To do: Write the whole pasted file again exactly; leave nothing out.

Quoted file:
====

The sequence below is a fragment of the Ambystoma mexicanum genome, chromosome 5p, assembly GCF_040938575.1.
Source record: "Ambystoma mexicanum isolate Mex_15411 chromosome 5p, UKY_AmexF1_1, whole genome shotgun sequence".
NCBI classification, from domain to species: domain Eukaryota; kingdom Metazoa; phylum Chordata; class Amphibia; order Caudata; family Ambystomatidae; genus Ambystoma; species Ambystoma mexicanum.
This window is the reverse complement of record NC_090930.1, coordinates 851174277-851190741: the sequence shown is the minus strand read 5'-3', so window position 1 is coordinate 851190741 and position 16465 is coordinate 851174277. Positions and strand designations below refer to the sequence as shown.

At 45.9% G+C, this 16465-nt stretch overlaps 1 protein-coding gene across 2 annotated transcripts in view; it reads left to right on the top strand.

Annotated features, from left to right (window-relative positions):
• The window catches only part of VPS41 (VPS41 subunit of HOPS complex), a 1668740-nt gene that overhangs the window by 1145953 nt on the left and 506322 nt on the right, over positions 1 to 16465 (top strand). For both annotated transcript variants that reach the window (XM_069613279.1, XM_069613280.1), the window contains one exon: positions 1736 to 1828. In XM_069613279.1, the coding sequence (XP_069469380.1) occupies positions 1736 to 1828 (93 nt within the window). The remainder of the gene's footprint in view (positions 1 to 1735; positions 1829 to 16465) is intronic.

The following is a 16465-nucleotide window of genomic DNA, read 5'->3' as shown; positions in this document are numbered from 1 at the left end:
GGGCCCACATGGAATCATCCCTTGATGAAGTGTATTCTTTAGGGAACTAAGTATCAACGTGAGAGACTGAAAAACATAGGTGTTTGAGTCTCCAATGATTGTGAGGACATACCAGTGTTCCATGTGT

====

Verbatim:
The sequence below is a fragment of the Ambystoma mexicanum genome, chromosome 5p, assembly GCF_040938575.1.
Source record: "Ambystoma mexicanum isolate Mex_15411 chromosome 5p, UKY_AmexF1_1, whole genome shotgun sequence".
NCBI classification, from domain to species: domain Eukaryota; kingdom Metazoa; phylum Chordata; class Amphibia; order Caudata; family Ambystomatidae; genus Ambystoma; species Ambystoma mexicanum.
This window is the reverse complement of record NC_090930.1, coordinates 851174277-851190741: the sequence shown is the minus strand read 5'-3', so window position 1 is coordinate 851190741 and position 16465 is coordinate 851174277. Positions and strand designations below refer to the sequence as shown.

At 45.9% G+C, this 16465-nt stretch overlaps 1 protein-coding gene across 2 annotated transcripts in view; it reads left to right on the top strand.

Annotated features, from left to right (window-relative positions):
• The window catches only part of VPS41 (VPS41 subunit of HOPS complex), a 1668740-nt gene that overhangs the window by 1145953 nt on the left and 506322 nt on the right, over positions 1 to 16465 (top strand). For both annotated transcript variants that reach the window (XM_069613279.1, XM_069613280.1), the window contains one exon: positions 1736 to 1828. In XM_069613279.1, the coding sequence (XP_069469380.1) occupies positions 1736 to 1828 (93 nt within the window). The remainder of the gene's footprint in view (positions 1 to 1735; positions 1829 to 16465) is intronic.

The following is a 16465-nucleotide window of genomic DNA, read 5'->3' as shown; positions in this document are numbered from 1 at the left end:
GGGCCCACATGGAATCATCCCTTGATGAAGTGTATTCTTTAGGGAACTAAGTATCAACGTGAGAGACTGAAAAACATAGGTGTTTGAGTCTCCAATGATTGTGAGGACATACCAGTGTTCCATGTGT